On the occasion of her solo exhibition in Hayward Gallery’s HENI Project Space, Kate Cooper discusses computer-generated imagery, viruses and forms of resistance with Assistant Curator Sophie Oxenbridge.
Your exhibition in HENI Project Space includes a number of new and recent videos that each feature a computer-generated female character. Why have you chosen to work with the same figure for so long?
There are actually a few different characters in these works, but they all function as the generic face of technological consumer capitalism. Initially, I was interested in the way that these figures are used to sell ideas or products or test out technology. I wanted to find a way to remove them from their usual context and repurpose them as material to work with. Later, I became more concerned with the way that they might refuse, disrupt or hijack the things that they are supposed to be colluding with – refusing the labour that is involved in representation, for example. This became the starting point for the work.
Why have you chosen to focus on the female body and experience?
As well as what is at stake in the representation of the female body, I am interested in the way that female experience relates to capital and labour. Recently, we have witnessed a huge growth in the discourse about the way that female bodies are represented, circulated and disseminated – whether that’s in digital technology, advertising, pornography or through personas like Amazon’s Alexa or Apple’s Siri. For me, this also links to the work of Sadie Plant, a writer and philosopher who has attributed the invention of the computer to the traditionally feminine work of weaving.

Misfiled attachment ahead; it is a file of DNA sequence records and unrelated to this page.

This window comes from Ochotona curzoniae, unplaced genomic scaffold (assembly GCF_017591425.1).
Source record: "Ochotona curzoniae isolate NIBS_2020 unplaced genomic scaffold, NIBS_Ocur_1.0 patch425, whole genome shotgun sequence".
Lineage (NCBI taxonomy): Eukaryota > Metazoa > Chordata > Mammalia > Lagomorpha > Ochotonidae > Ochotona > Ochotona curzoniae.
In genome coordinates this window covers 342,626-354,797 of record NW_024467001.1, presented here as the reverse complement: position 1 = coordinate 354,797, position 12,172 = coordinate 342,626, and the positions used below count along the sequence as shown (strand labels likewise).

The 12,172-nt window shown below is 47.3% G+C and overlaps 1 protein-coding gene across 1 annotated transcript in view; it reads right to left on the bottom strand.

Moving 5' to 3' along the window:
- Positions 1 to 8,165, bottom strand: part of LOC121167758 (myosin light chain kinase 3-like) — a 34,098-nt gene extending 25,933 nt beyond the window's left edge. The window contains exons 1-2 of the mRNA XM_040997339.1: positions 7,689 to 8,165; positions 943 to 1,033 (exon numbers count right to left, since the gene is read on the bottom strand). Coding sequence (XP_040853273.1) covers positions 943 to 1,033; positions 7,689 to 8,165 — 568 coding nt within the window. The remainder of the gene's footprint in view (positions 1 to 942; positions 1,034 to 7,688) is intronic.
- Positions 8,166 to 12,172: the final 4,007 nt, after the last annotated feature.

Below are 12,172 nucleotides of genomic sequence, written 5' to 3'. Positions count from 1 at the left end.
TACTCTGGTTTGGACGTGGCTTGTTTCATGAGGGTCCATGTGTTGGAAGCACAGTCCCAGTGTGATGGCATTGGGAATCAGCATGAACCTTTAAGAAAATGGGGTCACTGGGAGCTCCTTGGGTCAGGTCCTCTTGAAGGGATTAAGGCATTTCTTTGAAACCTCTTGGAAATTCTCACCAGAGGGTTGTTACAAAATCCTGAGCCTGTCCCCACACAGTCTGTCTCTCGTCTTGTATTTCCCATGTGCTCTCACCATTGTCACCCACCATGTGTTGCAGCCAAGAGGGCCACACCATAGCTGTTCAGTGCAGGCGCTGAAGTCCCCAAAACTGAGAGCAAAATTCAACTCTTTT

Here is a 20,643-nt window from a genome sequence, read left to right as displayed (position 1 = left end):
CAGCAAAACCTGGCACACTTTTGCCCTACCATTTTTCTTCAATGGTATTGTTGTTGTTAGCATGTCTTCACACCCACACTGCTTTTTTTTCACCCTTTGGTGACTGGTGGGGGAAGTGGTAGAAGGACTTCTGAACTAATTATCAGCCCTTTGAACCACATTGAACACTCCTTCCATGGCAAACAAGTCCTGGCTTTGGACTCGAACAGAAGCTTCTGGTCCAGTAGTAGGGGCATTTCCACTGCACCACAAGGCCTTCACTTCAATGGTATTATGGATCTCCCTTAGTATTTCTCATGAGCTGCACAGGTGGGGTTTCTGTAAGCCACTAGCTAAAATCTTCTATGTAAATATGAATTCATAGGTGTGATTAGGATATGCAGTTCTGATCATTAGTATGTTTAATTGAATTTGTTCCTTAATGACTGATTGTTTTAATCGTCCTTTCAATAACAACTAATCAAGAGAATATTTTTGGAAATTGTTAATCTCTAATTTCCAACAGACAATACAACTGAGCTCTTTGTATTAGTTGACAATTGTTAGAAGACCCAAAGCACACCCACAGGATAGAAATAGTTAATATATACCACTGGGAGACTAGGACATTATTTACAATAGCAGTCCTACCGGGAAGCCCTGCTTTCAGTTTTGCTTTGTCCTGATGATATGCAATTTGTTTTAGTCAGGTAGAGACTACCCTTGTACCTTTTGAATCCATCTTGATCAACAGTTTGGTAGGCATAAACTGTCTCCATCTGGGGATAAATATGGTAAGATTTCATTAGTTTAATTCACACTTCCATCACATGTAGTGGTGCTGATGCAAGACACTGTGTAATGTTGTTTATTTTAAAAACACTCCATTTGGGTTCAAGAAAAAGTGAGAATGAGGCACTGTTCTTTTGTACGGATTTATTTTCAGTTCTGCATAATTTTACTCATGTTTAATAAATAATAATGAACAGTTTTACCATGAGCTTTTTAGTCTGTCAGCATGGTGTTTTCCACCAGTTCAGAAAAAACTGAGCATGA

Your characters come in a basic framework that you import into animation software in order to manipulate. Sometimes these figures maintain their ‘perfect’ exteriors. At other times, they bruise, bleed, decay or move between exaggerated stereotypes of gendered bodies. How does the idea of perfection inform your practice?
I think there is a kind of banality in perfection. It’s also related to the way that we create and exploit value within our capitalist system. As an artist, I’m interested in the way that we can co-opt or sabotage these systems of ‘perfect’, ideal or highly desirable images. I often think about my work in terms of designer ‘knock-offs’ – fake goods that are made to imitate a branded item. These knock-off goods are at once a celebration of the ‘original’ and a way of changing or debasing the intended meaning of the product.
The images in my work often function as a conceptual stand-in for forms of unrecognised labour frequently carried out by women, for example care work or housework. What does it mean to refuse to perform this kind of labour? And more importantly, what happens when your body is sick and physically unable to perform? The characters in these videos are engaged in a kind of conflict with themselves that has to do with their status as images. There’s something inherently ridiculous and surreal about making figures that are always meant to be performing become tired or ill and reject the things they have been created to do. In these works, I wanted to connect the idea of sickness with a form of refusal.